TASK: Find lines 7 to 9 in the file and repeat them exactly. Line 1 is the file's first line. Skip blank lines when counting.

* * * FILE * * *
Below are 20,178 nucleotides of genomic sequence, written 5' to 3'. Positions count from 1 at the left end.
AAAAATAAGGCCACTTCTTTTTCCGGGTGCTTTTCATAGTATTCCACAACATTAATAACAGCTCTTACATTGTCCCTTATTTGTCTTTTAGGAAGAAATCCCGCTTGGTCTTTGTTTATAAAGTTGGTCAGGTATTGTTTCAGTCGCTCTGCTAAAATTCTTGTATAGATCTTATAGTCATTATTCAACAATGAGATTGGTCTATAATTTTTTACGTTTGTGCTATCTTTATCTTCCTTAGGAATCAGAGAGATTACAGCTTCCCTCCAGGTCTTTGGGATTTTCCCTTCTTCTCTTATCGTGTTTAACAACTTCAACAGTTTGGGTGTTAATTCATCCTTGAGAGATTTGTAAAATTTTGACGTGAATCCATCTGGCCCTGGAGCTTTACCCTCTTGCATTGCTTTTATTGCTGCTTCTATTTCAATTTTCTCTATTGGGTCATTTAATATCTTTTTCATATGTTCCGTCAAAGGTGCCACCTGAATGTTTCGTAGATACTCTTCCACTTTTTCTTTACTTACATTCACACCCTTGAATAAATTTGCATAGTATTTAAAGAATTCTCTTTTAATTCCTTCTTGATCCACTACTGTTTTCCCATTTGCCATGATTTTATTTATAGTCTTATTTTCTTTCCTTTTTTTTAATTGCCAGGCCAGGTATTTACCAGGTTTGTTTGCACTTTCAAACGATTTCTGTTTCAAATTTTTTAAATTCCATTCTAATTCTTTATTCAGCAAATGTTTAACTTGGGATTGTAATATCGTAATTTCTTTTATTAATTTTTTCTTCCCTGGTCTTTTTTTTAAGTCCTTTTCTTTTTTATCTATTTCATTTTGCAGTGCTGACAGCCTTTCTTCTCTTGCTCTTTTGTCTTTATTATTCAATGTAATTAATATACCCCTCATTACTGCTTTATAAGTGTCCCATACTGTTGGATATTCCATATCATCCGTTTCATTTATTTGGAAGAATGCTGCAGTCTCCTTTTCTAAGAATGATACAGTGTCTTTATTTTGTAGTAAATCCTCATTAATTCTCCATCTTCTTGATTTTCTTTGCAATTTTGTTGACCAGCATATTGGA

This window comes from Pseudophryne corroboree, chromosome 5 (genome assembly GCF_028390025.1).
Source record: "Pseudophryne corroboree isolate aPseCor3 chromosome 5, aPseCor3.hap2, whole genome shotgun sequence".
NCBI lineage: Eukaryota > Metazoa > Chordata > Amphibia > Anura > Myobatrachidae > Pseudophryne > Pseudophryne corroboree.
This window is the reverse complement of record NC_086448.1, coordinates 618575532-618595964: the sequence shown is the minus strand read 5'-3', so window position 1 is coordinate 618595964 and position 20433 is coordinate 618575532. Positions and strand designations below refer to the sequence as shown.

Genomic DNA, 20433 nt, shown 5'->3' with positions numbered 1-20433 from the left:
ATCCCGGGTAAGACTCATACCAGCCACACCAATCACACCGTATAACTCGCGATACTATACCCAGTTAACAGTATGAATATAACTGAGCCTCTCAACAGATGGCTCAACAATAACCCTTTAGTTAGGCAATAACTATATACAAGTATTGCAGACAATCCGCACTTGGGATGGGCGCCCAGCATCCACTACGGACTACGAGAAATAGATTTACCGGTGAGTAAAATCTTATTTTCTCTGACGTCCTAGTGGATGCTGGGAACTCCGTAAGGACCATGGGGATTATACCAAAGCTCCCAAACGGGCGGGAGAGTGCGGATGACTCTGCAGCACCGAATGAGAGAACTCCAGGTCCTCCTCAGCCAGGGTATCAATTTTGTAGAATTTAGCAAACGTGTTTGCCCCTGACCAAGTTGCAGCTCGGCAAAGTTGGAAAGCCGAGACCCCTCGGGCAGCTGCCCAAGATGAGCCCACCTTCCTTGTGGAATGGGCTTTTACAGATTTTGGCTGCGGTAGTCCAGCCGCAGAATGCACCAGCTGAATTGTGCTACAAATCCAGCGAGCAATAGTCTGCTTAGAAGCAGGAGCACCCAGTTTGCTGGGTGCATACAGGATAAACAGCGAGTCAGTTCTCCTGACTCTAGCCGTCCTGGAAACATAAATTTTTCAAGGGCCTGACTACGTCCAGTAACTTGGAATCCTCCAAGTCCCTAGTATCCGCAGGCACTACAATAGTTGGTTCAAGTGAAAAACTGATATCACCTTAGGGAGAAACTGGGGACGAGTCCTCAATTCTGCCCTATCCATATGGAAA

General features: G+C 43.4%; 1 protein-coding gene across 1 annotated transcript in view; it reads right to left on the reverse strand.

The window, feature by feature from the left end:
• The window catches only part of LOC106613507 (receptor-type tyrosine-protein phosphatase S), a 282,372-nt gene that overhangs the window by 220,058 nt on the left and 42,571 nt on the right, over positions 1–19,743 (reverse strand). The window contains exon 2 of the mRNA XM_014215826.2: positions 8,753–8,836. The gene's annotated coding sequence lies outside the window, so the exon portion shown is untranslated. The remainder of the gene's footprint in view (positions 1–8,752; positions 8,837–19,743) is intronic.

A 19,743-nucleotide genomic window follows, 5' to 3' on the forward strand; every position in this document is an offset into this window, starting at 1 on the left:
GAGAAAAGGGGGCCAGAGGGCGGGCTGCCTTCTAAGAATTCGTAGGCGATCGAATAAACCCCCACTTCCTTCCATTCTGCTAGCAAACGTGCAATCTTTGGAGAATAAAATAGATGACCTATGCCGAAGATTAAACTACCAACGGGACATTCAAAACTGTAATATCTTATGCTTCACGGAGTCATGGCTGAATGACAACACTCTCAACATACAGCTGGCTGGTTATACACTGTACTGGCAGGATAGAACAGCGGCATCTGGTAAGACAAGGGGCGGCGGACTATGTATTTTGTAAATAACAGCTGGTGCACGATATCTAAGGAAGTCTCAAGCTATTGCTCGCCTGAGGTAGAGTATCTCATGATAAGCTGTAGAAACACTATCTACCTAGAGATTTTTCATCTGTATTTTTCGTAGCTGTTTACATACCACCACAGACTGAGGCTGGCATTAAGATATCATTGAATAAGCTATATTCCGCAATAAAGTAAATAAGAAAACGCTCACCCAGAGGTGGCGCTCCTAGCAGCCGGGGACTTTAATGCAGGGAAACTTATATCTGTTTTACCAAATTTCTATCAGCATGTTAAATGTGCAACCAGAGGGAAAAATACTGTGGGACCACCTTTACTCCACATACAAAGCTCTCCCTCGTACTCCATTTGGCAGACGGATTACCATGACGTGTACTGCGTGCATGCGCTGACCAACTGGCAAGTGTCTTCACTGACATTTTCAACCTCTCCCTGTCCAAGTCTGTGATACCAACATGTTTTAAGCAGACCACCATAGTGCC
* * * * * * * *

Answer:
Genomic DNA, 20433 nt, shown 5'->3' with positions numbered 1-20433 from the left:
ATCCCGGGTAAGACTCATACCAGCCACACCAATCACACCGTATAACTCGCGATACTATACCCAGTTAACAGTATGAATATAACTGAGCCTCTCAACAGATGGCTCAACAATAACCCTTTAGTTAGGCAATAACTATATACAAGTATTGCAGACAATCCGCACTTGGGATGGGCGCCCAGCATCCACTACGGACTACGAGAAATAGATTTACCGGTGAGTAAAATCTTATTTTCTCTGACGTCCTAGTGGATGCTGGGAACTCCGTAAGGACCATGGGGATTATACCAAAGCTCCCAAACGGGCGGGAGAGTGCGGATGACTCTGCAGCACCGAATGAGAGAACTCCAGGTCCTCCTCAGCCAGGGTATCAATTTTGTAGAATTTAGCAAACGTGTTTGCCCCTGACCAAGTTGCAGCTCGGCAAAGTTGGAAAGCCGAGACCCCTCGGGCAGCTGCCCAAGATGAGCCCACCTTCCTTGTGGAATGGGCTTTTACAGATTTTGGCTGCGGTAGTCCAGCCGCAGAATGCACCAGCTGAATTGTGCTACAAATCCAGCGAGCAATAGTCTGCTTAGAAGCAGGAGCACCCAGTTTGCTGGGTGCATACAGGATAAACAGCGAGTCAGTTCTCCTGACTCTAGCCGTCCTGGAAACATAAATTTTTCAAGGGCCTGACTACGTCCAGTAACTTGGAATCCTCCAAGTCCCTAGTATCCGCAGGCACTACAATAGTTGGTTCAAGTGAAAAACTGATATCACCTTAGGGAGAAACTGGGGACGAGTCCTCAATTCTGCCCTATCCATATGGAAA

General features: G+C 43.4%; 1 protein-coding gene across 1 annotated transcript in view; it reads right to left on the reverse strand.